In general, much of the history of Reformed and Presbyterian churches has been written with an eye toward defending Reformed beliefs against Roman Catholicism, Lutheranism, and Methodism. These histories tend to reflect at least as much about the writers as they do about the historical subjects. Seventeenth-century authors see Zwingli and Calvin and others as primarily concerned with correct doctrine. Eighteeenth-century authors see them as rationalists. Nineteenth-century authors see than as concerned with the quality of the internal life of faith. All these are partially correct, though their emphases tend to distort history to some extent.
There have been at least three interesting movements in more recent scholarship about the Reformation and Reformed Christianity. Led by David Steinmetz and Heiko Oberman, scholars have focused on the medieval contexts in which Zwingli and Calvin worked. The result has been a move away from the traditional view that the Reformers made a sharp break with medieval thought and culture, and toward the view that they are best understood as part of that culture. B.A. Gerrish has argued persuasively that Calvin ought not be confused with Calvinists (especially on the centrality of predestination in his thought, which had long been assumed to form Calvin's centerpiece.
More recently scholarship that is focused less on theological interests and more on wider historical questions has emerged. In particular there has been a great emphasis on social history. These scholars tend to see the work of Steinmetz and Oberman, while an important corrective in intellectual history, as still overly focused on the history of ideas rather than the history of people of all social classes. The data for this research were largely provided by the Reformers themselves, who made the first real effort to find out what people in villages across Europe actually believed and how they practiced Christianity.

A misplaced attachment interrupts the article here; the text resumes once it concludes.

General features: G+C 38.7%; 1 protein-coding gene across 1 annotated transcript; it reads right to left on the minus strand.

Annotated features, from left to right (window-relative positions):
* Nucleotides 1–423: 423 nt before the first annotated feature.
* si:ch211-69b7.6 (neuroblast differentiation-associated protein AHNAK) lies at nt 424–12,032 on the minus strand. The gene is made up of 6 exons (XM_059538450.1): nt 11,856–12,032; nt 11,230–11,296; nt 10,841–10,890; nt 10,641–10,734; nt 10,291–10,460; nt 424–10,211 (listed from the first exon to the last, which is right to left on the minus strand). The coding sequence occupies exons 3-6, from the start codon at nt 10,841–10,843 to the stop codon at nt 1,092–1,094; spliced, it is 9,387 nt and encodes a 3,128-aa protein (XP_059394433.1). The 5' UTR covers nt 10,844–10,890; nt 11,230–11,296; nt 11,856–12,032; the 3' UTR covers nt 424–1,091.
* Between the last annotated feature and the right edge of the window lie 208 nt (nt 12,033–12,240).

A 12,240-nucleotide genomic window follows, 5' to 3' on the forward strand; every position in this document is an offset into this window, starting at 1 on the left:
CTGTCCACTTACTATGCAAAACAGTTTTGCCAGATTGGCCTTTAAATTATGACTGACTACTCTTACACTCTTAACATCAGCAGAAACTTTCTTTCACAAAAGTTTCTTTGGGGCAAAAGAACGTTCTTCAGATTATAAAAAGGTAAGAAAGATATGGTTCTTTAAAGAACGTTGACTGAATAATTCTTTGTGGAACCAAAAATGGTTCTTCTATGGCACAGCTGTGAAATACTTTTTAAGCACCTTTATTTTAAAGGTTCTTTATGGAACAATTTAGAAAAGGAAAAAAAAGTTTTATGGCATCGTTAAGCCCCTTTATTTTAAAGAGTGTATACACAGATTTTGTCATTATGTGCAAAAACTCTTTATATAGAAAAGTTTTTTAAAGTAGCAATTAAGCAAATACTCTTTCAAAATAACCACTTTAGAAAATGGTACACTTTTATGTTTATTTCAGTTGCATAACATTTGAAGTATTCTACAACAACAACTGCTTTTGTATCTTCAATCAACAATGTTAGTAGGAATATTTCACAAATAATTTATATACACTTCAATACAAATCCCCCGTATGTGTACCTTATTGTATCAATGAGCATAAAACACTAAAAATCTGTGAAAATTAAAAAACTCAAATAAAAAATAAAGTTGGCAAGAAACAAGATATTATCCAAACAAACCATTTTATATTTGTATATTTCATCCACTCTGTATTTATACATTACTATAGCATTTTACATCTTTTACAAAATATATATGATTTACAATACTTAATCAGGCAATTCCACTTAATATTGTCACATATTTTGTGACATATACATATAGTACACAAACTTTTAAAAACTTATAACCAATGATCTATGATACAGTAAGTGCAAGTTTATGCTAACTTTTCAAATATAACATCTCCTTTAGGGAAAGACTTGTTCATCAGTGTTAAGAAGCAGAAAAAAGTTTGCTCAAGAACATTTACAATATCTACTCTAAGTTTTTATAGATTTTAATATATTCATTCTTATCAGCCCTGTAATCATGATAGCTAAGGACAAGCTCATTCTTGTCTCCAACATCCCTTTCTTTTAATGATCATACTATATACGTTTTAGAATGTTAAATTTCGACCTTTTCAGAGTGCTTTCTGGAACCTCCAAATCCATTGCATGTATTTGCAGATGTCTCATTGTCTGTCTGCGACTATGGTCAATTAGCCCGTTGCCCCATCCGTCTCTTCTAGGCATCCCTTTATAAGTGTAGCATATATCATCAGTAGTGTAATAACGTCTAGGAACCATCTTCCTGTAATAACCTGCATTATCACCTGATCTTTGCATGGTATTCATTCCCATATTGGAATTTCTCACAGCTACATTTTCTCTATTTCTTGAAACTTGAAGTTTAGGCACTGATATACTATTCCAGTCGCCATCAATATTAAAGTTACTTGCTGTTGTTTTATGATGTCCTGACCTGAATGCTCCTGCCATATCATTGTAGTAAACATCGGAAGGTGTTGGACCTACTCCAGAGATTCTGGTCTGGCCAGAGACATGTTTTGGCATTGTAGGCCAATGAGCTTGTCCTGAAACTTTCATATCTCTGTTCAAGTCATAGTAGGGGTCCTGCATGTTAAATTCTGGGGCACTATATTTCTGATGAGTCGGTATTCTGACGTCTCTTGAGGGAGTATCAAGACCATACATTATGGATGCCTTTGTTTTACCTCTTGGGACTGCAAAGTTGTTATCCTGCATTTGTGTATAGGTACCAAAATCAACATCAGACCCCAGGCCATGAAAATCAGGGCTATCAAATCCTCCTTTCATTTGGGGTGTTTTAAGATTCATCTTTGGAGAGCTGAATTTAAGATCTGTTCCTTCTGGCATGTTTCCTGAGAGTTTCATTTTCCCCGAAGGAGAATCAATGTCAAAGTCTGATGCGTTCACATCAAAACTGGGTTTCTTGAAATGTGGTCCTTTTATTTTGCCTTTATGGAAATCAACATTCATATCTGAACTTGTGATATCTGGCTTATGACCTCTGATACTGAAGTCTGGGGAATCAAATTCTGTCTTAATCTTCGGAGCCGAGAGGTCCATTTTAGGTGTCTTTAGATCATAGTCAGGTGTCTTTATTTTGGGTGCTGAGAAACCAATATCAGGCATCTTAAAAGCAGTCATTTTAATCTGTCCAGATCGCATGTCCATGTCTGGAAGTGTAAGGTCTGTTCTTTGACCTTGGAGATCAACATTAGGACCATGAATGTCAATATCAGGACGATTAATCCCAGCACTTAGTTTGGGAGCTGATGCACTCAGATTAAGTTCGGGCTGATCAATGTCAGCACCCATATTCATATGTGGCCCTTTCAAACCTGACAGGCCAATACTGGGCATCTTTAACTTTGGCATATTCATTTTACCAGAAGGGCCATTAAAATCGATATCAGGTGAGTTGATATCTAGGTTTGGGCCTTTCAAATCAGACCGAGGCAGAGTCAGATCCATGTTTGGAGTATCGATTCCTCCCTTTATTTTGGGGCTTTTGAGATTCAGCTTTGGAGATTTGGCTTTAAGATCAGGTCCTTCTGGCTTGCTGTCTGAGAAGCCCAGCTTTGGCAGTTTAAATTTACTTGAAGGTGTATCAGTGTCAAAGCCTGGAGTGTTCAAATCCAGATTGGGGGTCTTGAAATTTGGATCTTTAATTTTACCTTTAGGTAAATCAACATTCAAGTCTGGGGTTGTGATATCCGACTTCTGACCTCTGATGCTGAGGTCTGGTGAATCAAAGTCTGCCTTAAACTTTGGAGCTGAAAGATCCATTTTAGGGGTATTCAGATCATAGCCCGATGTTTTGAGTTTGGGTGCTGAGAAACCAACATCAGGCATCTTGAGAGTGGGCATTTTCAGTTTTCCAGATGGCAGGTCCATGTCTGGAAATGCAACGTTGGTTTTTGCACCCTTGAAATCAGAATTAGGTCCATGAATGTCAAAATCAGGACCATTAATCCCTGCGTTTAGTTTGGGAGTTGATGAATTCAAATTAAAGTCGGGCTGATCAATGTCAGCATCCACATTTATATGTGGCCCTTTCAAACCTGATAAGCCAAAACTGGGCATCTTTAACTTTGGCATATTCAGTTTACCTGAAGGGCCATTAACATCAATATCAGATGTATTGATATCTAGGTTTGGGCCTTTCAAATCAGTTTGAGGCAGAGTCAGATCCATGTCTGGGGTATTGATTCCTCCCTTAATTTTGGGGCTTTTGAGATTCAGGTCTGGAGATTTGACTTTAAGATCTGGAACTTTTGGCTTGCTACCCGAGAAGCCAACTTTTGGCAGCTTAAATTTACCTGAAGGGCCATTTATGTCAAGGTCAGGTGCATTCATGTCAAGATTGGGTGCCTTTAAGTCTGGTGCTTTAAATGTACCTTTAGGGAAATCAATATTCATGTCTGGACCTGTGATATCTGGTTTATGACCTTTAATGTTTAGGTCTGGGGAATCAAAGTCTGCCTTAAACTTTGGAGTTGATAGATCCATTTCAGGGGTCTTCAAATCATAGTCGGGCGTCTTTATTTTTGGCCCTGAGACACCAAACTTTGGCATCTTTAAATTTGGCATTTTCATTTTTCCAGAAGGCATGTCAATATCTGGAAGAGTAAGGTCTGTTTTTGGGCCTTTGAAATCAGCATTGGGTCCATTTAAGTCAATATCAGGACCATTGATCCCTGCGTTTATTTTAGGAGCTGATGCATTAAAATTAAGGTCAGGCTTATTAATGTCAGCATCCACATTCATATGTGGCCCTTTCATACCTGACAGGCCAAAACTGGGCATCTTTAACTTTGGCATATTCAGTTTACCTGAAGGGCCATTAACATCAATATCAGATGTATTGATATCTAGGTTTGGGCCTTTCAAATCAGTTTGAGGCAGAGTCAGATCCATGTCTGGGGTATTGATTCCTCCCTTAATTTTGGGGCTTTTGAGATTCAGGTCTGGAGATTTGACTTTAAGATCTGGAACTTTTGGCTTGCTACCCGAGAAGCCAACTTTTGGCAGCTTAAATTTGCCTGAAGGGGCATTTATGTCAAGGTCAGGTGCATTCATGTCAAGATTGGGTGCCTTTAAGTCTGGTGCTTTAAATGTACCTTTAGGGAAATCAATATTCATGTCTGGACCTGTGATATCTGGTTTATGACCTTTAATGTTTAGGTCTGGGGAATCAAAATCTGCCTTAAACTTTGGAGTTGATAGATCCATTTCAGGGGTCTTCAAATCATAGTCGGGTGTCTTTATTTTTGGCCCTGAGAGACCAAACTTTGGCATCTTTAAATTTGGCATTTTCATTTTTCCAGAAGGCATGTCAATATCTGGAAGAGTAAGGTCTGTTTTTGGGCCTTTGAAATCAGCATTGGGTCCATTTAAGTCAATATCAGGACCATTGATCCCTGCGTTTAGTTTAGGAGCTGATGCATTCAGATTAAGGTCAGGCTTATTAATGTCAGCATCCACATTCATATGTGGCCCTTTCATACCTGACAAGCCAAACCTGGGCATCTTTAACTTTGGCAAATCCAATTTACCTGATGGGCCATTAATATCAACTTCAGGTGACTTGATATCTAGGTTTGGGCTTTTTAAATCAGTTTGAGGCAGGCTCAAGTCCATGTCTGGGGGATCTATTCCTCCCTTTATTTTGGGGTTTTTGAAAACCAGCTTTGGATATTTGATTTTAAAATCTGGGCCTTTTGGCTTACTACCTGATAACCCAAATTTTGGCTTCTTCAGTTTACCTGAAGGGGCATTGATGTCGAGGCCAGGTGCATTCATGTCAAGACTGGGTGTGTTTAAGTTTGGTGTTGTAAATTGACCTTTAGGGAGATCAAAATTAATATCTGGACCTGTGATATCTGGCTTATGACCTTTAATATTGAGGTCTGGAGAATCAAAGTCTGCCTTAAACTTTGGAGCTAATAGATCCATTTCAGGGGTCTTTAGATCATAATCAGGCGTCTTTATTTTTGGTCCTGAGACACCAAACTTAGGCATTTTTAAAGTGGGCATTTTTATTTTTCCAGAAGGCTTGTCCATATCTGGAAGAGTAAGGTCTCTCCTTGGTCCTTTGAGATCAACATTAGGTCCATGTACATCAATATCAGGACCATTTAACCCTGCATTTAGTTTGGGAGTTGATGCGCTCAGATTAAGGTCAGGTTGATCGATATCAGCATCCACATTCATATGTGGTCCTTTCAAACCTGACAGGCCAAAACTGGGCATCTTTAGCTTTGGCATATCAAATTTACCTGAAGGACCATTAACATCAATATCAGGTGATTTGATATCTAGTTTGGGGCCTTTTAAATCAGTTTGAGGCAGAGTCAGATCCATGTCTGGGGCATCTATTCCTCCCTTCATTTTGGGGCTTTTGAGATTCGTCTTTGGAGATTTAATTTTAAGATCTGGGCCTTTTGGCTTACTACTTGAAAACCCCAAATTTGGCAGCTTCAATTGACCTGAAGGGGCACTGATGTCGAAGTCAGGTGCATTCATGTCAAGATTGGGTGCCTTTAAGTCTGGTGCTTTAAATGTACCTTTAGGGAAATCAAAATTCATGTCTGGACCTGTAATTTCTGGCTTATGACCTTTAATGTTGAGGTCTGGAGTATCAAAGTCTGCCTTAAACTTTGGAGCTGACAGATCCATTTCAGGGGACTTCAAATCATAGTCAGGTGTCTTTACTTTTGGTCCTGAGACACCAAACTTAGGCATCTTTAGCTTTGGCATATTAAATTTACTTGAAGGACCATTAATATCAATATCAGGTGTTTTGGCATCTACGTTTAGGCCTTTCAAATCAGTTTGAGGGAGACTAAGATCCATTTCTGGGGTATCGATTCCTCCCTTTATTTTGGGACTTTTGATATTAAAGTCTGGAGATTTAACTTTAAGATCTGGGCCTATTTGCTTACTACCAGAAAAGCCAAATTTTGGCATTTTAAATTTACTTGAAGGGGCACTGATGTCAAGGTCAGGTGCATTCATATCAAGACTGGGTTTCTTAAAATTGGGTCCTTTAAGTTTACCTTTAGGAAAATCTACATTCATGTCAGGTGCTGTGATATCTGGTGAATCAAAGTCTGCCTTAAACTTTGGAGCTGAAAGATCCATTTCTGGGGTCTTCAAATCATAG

Because for the Reformers, salvation is by faith alone, they set out to discern what and how people believed. They set up annual visitations in which representatives of the churches would interview lay people and clergy on what they believed and on their moral lives. The detailed records from these interviews, largely overlooked in archives until recently, have become a great object of interest. Natalie Zemon Davis has been a pioneer in this endeavor. Other prominent historians include Robert Scribner, C. Scott Dixon, Susan Karant-Nunn, and Lorna Jane Abray.
Finally, the issue of iconoclasm (destroying of images) has been the subject of recent interesting historical work. Eamon Duffy's 1992 book, The Stripping of the Altars: Traditional Religion in England, 1400-1580 argues that Catholicism in medieval England was not in decline prior to the Reformation but was quite robust, and that certain forms of piety were lost with a change in religious practice and religious space. Peter Matheson (The Imaginative World of the Reformation, 2000) has argued that the Reformation can be understood as a change in aesthetics, one that has shaped modern aesthetics and modern ways of thinking about the relationship of the human and the divine. In other words, Matheson argues that the Reformation is best understood not as a shift in doctrine or shift in social structure, but shift in the fundamental way people perceived their world.
1. How have authors from different centuries interpreted Zwingli and Calvin differently?
2. What has recent scholarship deciphered about Zwingli and Calvin’s social context?
3. How is the reformation best understood in contemporary society?